Ten years after his adoption, Erickson jokes that the only sign that he didn’t grow up speaking English is that he can’t pronounce the word “specific,” and instead says “pacific.” Now considered a model student, Erickson still keeps in touch with his birth mother through monthly phone conversations. Due to the language barrier, as Erickson has lost his Creole and his birth mother speaks no English, the conversations mainly consist of laughter.

“We talk to her on the phone, although we can’t communicate,” Julie says. “We giggle at her and she giggles back.”

Although they now talk regularly,  in 2010, when an earthquake hit Haiti and the Valentines were unable to contact Erickson’s mother, Erickson went a whole year without knowing whether his birth mom was dead or alive. When she finally called back a year later, they learned that she had lost her cellphone in the earthquake and was unable to afford a new one.

Stories like this serve as a reminder for Julie and Stime of what life is like in Haiti, motivating them to find homes for more international children in America.

Passing on the Heritage

In 1997, after adopting Madison and Amber, Julie founded a website where she organized adoption resources, which has now facilitated thousands of transracial adoptions. Julie founded during what she refers to as the “dark ages” of the Internet — when the bank manager didn’t understand why there was a period in her company’s name, and repeatedly insisted that she meant to register instead for ‘Adopting Com.’

“Now we have Google,” Julie laughs. “But [back then] if you were looking for adoption, you were kind of stabbing around in the dark…. I helped place kids for adoption, and it grew into this whole thing where I lectured on transracial adoption and adoption of special needs kids.”

Beyond her website, Julie helped run an Ethiopian Heritage Camp with Stime for 10 years every summer that attracted over 500 kids at its peak. The heritage camp, which teaches traditional Ethiopian arts and crafts, music and dance, expanded so quickly that they had to move to a bigger campground.

“It started really small with just a handful of kids,” Julie says. “All these [kids] were from transracial families, so it was fun for the kids to be in the majority, because a lot of these kids were growing up in white communities. Especially in the mid ’90s, transracial families were still odd. There was a lot of being looked at, and at camp that didn’t happen.”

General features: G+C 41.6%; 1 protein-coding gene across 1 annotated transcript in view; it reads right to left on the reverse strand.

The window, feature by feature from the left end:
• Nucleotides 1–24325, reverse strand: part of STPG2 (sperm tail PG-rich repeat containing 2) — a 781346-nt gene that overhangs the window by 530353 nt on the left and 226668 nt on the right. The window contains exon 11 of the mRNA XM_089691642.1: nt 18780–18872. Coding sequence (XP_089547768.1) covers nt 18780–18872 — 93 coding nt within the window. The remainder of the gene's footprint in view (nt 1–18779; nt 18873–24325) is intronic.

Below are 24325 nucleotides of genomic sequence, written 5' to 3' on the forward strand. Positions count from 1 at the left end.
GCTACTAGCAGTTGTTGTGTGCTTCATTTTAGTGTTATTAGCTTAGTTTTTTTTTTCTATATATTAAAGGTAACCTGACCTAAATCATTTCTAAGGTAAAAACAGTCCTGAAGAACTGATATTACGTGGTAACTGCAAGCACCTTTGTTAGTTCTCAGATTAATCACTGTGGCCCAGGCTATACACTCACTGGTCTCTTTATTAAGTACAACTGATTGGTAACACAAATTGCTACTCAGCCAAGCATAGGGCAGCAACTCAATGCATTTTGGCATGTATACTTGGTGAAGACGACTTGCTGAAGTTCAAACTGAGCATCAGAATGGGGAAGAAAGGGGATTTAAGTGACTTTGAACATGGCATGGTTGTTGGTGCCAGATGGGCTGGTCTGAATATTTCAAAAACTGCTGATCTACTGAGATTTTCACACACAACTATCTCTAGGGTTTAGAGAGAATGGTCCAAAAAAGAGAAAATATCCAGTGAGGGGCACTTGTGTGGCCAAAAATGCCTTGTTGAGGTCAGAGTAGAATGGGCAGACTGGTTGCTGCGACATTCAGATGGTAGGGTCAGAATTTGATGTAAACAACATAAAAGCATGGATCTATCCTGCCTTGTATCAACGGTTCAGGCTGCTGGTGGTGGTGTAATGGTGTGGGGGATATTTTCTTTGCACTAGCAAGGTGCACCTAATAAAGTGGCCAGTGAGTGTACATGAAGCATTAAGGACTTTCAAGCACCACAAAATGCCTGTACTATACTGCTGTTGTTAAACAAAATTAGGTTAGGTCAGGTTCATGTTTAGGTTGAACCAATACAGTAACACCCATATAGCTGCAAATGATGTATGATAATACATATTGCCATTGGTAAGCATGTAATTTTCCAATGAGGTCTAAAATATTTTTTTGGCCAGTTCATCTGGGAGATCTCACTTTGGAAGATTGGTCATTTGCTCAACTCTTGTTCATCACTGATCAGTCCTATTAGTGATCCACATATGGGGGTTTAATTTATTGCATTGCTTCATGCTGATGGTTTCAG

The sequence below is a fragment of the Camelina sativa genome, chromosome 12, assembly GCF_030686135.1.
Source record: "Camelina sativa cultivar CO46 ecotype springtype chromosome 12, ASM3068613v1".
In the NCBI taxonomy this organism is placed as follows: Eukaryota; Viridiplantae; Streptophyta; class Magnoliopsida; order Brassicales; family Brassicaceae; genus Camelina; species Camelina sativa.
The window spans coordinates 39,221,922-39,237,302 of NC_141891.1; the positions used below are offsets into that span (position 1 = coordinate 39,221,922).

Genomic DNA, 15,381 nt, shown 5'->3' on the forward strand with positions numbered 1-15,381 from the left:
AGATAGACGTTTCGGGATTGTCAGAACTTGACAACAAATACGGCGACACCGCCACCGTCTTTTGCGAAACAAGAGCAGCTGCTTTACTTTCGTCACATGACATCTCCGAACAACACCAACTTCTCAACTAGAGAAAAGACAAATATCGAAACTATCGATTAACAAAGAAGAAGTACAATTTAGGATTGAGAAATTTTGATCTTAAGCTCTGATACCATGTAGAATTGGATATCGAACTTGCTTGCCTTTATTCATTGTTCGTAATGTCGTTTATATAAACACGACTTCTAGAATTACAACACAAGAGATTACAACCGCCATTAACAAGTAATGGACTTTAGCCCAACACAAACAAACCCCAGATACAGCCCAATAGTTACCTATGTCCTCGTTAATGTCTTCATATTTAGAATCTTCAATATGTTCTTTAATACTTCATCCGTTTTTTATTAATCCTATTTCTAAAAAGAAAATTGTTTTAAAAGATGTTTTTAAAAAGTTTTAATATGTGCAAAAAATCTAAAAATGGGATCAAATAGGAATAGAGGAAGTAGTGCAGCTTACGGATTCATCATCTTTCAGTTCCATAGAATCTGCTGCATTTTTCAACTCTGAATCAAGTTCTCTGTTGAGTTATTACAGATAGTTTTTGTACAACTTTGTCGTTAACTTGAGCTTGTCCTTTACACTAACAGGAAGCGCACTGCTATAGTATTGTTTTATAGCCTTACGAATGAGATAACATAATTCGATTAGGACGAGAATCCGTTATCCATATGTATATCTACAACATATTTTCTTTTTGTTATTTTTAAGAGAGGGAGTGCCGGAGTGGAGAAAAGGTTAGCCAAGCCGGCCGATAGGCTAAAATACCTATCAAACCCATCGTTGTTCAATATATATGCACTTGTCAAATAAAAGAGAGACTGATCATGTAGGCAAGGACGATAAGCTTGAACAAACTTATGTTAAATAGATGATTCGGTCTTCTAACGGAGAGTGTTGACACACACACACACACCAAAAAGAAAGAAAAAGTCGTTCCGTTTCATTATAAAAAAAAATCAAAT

Amidst the arts and crafts and traditional Ethiopian coffee ceremonies, the heritage camp also educates parents on about issues of racism.

“With interracial adoptions, we talk about race and discrimination in America,” Stime says. “Of course, the white parents may know about it, but they’ve never lived it. When your family is intertwined, then you’ll start experiencing the racial hatred as well. … Until then, their world has not been challenged, but when they see that and feel the pain of their children, that’s when they start getting active and relating.”

Just as white parents learn what it means to be African, Erickson has discovered what it means to be Ethiopian. Despite that he is not of Ethiopian blood, the heritage camp has become somewhat of a second home for him. There, where the majority of children speak a language that he doesn’t understand, Erickson still uses his sense of humor to win over his fellow campmates.

“The first time we took him [Erickson] there, he had just gotten here six months before and he didn’t know English very well still,” Julie says. “He’s always had this really great sense of humor. …. Abisha is what Ethiopians call themselves, [so when] someone asked him if he was Ethiopian, he said, ‘This weekend, we’re all Abisha.’”